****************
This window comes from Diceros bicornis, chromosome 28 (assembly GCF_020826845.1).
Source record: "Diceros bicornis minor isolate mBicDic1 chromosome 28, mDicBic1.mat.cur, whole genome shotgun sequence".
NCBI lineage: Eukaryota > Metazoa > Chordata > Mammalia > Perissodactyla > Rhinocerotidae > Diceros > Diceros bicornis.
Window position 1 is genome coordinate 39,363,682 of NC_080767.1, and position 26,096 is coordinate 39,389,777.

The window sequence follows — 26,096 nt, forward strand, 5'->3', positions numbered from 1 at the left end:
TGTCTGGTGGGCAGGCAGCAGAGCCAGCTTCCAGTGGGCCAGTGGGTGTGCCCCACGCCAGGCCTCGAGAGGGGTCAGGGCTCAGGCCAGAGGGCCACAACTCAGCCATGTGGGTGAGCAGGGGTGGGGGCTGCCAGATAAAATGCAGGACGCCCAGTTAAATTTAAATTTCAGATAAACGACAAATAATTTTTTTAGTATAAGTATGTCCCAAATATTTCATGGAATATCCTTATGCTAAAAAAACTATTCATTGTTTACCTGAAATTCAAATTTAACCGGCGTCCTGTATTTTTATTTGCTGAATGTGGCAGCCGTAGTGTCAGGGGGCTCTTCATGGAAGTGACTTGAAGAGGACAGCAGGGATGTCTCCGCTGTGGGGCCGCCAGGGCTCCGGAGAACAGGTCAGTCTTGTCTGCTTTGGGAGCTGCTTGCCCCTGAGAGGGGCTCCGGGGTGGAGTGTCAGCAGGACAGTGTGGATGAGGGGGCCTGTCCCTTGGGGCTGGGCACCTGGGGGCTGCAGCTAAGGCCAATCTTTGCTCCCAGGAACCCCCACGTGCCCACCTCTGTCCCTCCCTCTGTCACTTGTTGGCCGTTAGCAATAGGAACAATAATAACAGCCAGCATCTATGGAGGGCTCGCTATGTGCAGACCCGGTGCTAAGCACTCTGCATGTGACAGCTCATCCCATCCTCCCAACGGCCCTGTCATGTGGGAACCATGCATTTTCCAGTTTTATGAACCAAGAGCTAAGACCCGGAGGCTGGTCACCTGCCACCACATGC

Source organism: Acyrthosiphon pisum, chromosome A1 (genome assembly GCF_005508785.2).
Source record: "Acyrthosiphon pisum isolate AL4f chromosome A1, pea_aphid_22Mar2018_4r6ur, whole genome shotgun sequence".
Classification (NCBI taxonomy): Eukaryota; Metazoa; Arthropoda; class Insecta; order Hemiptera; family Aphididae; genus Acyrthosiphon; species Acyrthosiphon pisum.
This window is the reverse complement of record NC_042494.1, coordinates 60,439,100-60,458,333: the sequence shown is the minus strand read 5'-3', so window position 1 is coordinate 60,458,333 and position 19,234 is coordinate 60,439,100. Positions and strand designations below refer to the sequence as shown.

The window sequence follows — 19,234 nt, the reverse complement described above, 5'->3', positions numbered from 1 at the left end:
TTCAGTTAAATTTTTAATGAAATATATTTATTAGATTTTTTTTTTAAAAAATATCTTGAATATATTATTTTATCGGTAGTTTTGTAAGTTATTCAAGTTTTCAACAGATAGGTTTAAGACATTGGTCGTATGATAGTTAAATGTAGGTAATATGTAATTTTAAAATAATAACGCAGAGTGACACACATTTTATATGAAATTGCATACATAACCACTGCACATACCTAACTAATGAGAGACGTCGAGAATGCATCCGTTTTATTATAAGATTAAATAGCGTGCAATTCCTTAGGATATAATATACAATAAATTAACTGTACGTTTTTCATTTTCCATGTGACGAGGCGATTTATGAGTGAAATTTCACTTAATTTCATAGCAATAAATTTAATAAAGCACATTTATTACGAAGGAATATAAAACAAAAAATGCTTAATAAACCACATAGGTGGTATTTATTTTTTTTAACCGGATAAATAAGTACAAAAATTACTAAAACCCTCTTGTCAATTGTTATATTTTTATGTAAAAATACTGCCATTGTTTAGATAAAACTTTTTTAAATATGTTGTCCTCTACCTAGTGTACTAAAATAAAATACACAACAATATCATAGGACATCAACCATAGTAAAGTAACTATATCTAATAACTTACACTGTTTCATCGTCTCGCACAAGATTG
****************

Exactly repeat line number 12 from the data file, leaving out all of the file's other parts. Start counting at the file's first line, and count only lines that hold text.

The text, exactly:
TTCAGTTAAATTTTTAATGAAATATATTTATTAGATTTTTTTTTTAAAAAATATCTTGAATATATTATTTTATCGGTAGTTTTGTAAGTTATTCAAGTTTTCAACAGATAGGTTTAAGACATTGGTCGTATGATAGTTAAATGTAGGTAATATGTAATTTTAAAATAATAACGCAGAGTGACACACATTTTATATGAAATTGCATACATAACCACTGCACATACCTAACTAATGAGAGACGTCGAGAATGCATCCGTTTTATTATAAGATTAAATAGCGTGCAATTCCTTAGGATATAATATACAATAAATTAACTGTACGTTTTTCATTTTCCATGTGACGAGGCGATTTATGAGTGAAATTTCACTTAATTTCATAGCAATAAATTTAATAAAGCACATTTATTACGAAGGAATATAAAACAAAAAATGCTTAATAAACCACATAGGTGGTATTTATTTTTTTTAACCGGATAAATAAGTACAAAAATTACTAAAACCCTCTTGTCAATTGTTATATTTTTATGTAAAAATACTGCCATTGTTTAGATAAAACTTTTTTAAATATGTTGTCCTCTACCTAGTGTACTAAAATAAAATACACAACAATATCATAGGACATCAACCATAGTAAAGTAACTATATCTAATAACTTACACTGTTTCATCGTCTCGCACAAGATTG